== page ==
Ms D Magugumela (Chief Executive Officer) introduced herself and Mr J Msowani, the financial administrator and company secretary. The first part of Ms Magugumela’s presentation consisted of a short video on the background to the MIIU. Her presentation provided information about the MIIU, confirmation of the exit strategy, the exit from project activity and exit from the management contract with the Development Bank of Southern Africa (DBSA).
A DA Member asked how many projects were carried out by the MIIU and which was, in Ms Magugumela’s view, the most successful and most disastrous project.
Mr Mashudulu asked whether the MIIU felt that they had accomplished their objectives. He raised another question with regard to how the MIIU viewed their political environment and what they thought their impact was on the various municipalities. Finally, he asked with regard to the importance of consultants whether a list of these could be made available to the Committee.
Ms Magugumela stated that 45 projects were concluded over an eight-year period and that 200 projects had been launched. With regards to high and low points, she suggested that the two notorious water concession were cutting edge projects. The Nelspruit water concession completed in 1999 was far ahead of its time. The Dolphin coast water concession was a low point because of documented errors.
Ms Magugumela felt the need for an institution such as the MIIU would never completely disappear and that it would be valuable for government to have such an institution on a permanent basis. She added that initially the mandate of the MIIU was quite narrow and based exclusively on basic services; however with the new infrastructure agenda she felt that the mandate should have been broadened.
Ms Magugumela commented that reliance on consultants would continue to be necessary for some time to come as skills transfer took time to complete. She also stressed the need for an equitable share between rural and urban areas, and private and government roles in these areas.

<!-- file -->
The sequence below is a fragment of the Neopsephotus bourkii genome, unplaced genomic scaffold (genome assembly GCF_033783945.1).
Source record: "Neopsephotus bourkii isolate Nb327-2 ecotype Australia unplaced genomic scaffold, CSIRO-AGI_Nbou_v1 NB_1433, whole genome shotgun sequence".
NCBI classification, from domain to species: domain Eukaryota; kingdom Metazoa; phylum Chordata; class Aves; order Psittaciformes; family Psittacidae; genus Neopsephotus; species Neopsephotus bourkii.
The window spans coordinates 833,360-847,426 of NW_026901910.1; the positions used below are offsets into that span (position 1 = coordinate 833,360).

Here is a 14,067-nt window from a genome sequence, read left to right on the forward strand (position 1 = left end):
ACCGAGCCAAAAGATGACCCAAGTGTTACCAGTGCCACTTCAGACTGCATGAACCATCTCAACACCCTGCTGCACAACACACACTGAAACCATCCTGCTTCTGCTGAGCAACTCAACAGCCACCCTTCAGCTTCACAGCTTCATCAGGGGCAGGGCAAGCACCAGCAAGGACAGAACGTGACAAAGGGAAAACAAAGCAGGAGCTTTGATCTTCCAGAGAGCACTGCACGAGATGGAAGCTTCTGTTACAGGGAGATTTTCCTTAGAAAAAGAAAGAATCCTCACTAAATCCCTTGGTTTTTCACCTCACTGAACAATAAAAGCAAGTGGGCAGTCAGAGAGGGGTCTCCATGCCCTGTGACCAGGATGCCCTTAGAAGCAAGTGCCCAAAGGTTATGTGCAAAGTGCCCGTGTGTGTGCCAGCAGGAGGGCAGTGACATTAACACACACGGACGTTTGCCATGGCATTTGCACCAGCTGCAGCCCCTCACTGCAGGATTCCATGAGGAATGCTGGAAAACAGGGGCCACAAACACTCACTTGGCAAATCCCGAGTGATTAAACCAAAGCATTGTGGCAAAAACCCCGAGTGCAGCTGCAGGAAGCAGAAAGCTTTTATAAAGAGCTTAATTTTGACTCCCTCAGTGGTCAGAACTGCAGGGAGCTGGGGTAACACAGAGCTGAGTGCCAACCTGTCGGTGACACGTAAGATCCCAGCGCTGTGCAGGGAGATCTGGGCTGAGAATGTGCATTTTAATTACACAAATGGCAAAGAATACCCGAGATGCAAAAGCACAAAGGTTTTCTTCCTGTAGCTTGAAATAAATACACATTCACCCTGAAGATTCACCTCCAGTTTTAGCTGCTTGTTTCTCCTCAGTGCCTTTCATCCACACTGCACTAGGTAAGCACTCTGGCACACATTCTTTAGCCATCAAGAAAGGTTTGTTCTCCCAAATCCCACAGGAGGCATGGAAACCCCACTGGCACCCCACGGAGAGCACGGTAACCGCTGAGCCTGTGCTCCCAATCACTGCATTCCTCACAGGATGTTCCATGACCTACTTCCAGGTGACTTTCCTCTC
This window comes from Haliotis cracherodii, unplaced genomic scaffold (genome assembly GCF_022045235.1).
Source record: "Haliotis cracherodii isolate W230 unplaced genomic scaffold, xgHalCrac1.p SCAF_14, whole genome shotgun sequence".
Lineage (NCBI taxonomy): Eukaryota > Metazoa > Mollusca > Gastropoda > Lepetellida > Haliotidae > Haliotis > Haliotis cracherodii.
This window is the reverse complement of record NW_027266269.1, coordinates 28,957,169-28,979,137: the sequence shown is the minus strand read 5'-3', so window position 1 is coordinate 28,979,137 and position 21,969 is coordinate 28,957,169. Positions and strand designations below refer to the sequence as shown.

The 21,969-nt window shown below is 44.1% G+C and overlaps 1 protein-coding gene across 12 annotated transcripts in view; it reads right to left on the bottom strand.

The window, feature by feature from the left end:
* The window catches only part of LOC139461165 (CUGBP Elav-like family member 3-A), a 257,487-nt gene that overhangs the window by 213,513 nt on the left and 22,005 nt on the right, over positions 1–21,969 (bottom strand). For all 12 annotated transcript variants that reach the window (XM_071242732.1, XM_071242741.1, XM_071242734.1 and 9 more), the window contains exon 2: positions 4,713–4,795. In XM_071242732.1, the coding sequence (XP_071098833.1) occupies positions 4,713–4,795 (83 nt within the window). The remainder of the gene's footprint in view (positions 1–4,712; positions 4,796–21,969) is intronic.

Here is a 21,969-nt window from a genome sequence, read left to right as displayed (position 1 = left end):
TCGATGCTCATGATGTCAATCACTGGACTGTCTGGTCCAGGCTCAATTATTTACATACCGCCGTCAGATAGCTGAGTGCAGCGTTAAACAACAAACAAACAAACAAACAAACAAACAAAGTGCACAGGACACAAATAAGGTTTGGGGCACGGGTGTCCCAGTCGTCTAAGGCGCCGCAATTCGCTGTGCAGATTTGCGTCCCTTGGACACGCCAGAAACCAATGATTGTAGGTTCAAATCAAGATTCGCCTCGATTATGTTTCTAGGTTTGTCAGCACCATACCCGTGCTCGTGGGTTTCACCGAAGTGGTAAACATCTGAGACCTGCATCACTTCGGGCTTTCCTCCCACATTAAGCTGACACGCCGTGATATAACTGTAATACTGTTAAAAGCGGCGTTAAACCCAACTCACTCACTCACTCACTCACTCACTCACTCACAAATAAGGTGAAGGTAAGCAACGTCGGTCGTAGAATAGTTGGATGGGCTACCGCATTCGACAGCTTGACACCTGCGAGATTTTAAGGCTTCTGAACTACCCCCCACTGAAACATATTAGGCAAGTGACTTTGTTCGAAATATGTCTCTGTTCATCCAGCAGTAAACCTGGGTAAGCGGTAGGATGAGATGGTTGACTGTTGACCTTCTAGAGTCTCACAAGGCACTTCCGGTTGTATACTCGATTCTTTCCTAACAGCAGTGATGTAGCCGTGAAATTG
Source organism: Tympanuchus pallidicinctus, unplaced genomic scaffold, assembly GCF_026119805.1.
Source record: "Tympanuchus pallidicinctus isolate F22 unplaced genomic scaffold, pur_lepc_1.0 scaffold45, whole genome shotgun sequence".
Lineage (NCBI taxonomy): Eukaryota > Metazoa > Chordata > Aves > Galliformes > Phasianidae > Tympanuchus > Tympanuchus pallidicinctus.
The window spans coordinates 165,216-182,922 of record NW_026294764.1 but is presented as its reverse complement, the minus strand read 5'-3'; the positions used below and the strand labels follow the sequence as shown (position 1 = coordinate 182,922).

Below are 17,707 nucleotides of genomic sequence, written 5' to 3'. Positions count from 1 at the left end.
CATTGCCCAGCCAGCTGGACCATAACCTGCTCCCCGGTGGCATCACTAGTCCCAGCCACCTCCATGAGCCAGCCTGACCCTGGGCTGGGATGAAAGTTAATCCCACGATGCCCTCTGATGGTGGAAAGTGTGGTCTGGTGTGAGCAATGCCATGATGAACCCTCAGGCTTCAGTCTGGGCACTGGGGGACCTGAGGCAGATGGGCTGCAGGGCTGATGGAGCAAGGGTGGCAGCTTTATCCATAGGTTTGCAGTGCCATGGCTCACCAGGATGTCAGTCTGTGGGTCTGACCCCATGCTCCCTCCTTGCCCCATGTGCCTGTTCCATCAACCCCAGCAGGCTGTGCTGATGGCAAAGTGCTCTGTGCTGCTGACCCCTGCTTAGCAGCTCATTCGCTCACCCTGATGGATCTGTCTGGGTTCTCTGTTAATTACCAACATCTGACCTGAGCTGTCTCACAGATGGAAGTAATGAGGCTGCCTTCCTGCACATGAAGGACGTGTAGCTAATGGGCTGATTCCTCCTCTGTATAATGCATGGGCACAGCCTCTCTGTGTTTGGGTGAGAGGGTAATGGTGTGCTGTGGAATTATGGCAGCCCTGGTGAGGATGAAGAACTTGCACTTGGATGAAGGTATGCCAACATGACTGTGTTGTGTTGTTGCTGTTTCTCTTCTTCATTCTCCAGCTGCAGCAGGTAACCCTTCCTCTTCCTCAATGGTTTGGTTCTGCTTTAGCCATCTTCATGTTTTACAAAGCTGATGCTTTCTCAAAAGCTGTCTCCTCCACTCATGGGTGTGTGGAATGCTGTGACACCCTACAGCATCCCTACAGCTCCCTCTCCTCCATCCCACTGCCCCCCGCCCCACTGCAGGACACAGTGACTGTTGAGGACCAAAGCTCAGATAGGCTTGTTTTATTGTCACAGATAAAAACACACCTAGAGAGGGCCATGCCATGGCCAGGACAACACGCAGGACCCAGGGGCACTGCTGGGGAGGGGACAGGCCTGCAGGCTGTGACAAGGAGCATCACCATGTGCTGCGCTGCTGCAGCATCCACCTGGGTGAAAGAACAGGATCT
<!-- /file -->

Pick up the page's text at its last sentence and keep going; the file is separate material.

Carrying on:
The Chairperson asked for inputs from the DPLG.
The DPLG maintained that it engaged the MIIU on legal issues relating to the exit strategy, financial issues and the project pipeline. The issue of future institutional arrangements had been removed from the agenda and the Department would focus on facilitating private/public partnerships at the institutional level. The DPLG stated that with the introduction of the Municipal Systems Act and the Municipal Finance Management Act (MFMA) there was a responsibility to continue facilitating these projects. The DPLG felt that the project management facility located in the National Treasury would have to become involved in local government projects.
The Commission for the Promotion and Protection of the Rights of Cultural, Religious and Linguistic Communities (CRL), briefed the Committee on its plans and objectives. The CLR delegation consisted of Ms Pumla Madiba (CEO), Dr Mongezi Guma (Chairperson), Ms M Bethlehem (Deputy Chairperson) Ms M Soni Amin (Commissioner) Mr B Mgcina (Commissioner), and Dr W Langeveldt (Commissioner).
Ms Madiba, provided an overview of CRL's strategic objectives and vision. The Commission aimed to contribute meaningfully and constructively to social transformation and nation-building for the attainment of a truly united South African Nation.
Ms Madiba discussed the increase of public awareness of the Commission. She broke down the submissions/ complaints the CRL had received, and provided an analysis and progress report for each such submission. She explained that the nature of these submissions could be summarised into the following broad categories
- Language in education
- Community rights and cultural rituals
- Religious education (and the adequacy of human resources.)